Congress is debating a new 5-year Food Stamp Bill. The main argument between Republicans and Democrats is whether able-bodied men and women should be required to work (or get trained for work) if they want to keep receiving free food paid for by tax-paying Americans. Of course if they get a good job they probably won’t need food stamps.
The unemployment rate is below four percent, and businesses can’t find workers to fill open jobs. In many examples, half the people who apply for a job fail a drug test and won’t be hired. That makes sense; who wants to work next to a man or woman who is high on cocaine or meth?
But ironically, that same unemployable person (who somehow can afford to buy hard drugs) can get food stamps. No questions asked. Does anyone in Congress ask, “If you have to get off drugs to get a good job, why don’t you have to get off drugs to receive free food?” Wouldn’t you like to hear Nancy Pelosi and Mitch McConnell answer that question?
You may be wondering, “I never heard of a Food Stamp Bill. Is that a new idea?” No, it’s always been called the “Farm Bill,” and still is. But in the last several years the portion of the bill for farmers has declined to the point where 80 percent is for Food Stamps. Yes, only 20 percent goes to support food producers. In twenty years the number of food stamp recipients has doubled.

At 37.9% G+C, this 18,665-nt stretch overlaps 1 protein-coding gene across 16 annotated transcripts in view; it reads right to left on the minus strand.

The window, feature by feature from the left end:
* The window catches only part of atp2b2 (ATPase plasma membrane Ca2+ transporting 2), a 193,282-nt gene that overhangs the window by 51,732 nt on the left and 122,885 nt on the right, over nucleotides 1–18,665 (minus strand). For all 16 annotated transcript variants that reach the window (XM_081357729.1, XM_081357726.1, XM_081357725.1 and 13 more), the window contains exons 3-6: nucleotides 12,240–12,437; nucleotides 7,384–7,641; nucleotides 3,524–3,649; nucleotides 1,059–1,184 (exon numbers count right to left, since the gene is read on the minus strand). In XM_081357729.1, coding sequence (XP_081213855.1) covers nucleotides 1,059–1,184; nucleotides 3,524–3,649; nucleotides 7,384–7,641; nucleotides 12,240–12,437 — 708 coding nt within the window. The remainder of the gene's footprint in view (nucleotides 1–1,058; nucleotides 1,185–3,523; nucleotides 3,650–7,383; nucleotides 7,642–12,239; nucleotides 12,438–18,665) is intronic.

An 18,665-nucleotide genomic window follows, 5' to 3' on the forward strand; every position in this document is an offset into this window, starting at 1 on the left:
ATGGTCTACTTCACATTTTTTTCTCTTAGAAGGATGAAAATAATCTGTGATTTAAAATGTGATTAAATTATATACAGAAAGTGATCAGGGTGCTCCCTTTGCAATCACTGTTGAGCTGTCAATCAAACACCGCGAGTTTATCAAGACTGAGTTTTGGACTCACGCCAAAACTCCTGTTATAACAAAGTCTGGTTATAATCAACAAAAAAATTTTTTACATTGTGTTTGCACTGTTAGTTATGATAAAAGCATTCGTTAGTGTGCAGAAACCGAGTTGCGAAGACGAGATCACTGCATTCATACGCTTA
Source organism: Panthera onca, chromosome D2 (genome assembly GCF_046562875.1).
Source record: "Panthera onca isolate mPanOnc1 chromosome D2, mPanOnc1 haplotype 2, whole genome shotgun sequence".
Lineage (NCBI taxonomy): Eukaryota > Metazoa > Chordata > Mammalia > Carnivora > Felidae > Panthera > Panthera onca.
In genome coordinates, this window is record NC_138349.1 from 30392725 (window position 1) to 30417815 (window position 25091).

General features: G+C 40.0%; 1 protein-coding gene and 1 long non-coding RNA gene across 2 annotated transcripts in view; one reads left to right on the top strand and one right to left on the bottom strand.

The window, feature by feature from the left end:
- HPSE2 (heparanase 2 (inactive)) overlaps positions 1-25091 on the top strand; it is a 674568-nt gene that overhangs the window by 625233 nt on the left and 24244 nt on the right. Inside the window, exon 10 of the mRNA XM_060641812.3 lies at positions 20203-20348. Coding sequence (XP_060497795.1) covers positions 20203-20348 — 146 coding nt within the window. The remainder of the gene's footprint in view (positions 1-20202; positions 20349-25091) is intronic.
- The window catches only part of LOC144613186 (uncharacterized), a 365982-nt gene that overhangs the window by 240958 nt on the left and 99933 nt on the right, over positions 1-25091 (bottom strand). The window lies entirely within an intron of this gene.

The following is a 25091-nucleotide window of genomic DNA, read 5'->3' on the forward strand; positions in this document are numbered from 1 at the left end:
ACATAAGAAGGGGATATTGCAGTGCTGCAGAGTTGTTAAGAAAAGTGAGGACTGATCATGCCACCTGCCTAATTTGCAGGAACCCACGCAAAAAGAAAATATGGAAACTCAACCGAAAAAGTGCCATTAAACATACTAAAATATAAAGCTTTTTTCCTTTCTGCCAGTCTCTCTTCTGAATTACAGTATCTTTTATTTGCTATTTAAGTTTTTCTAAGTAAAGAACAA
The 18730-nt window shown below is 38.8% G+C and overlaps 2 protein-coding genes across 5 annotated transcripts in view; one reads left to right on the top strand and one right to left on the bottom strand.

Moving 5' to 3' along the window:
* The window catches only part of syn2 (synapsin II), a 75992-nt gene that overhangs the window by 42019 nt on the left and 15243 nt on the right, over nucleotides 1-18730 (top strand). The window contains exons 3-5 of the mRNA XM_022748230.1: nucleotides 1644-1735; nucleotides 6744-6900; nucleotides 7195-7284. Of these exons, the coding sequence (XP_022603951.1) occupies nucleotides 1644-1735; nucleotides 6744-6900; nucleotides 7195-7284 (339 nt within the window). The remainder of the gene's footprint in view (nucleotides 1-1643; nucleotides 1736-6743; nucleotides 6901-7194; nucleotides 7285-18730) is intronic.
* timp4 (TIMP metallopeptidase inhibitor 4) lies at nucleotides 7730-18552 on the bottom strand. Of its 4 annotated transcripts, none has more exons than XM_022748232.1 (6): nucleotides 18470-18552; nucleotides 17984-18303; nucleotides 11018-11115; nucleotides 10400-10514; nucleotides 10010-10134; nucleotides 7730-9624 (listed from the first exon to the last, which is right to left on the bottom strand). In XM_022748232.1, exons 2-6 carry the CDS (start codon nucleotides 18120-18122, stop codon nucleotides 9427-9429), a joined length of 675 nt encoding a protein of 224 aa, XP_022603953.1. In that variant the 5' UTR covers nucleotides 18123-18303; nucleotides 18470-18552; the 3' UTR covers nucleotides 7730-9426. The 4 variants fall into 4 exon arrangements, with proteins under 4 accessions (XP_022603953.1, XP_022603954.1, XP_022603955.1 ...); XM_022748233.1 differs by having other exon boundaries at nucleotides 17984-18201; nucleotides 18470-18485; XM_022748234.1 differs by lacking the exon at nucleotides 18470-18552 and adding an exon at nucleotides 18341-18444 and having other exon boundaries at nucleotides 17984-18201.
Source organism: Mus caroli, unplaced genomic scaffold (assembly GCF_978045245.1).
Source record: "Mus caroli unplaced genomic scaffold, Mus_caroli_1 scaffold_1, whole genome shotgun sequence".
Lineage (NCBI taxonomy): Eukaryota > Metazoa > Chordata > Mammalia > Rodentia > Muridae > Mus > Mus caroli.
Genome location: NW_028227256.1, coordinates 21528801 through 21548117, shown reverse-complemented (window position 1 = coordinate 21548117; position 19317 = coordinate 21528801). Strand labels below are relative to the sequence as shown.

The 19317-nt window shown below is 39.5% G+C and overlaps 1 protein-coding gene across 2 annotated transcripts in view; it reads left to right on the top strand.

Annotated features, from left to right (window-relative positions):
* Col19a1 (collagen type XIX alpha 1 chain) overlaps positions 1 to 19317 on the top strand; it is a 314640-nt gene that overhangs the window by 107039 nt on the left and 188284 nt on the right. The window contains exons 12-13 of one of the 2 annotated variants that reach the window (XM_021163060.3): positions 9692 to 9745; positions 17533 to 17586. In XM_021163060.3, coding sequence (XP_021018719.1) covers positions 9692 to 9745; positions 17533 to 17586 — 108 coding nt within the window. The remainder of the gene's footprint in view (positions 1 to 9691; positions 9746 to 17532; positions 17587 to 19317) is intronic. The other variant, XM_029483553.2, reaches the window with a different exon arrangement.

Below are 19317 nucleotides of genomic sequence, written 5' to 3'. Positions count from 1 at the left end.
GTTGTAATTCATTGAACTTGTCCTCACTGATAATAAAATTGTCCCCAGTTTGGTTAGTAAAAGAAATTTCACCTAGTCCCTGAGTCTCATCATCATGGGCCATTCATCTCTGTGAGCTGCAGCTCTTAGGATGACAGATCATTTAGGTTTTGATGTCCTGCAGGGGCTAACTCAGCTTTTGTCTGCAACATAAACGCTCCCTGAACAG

Now don’t get me wrong. I’m all for helping out the 20 to 30 million who honestly need assistance, especially free lunches for hungry students.
But with all the money we’ve spent on education and training over the past fifty years, and with millions of jobs that go unfilled unless immigrants are allowed to fill them, why should taxpayers reward ones too lazy to work.
Historic quotes by Will Rogers:
“People are marvelous in their generosity if they just know the cause is there.” DT #1523, June 10, 1931
“Just read the farm relief bill. It’s just a political version of Einstein’s last theory. If a farmer could understand it, he certainly would know more than to farm. He would be a professor (at) Harvard. The farmers will die in the poorhouse before the guy that wrote it can even get the Senate to understand it.” DT #848, April 15, 1929 [it did not pass]
“I was there on the historic day when Congress actually passed the inflation bill tacked on to the farm bill. Never in the history of the world was such a gigantic piece of legislation ever passed.” WA #542, May 14, 1933 [the first farm bill signed into law]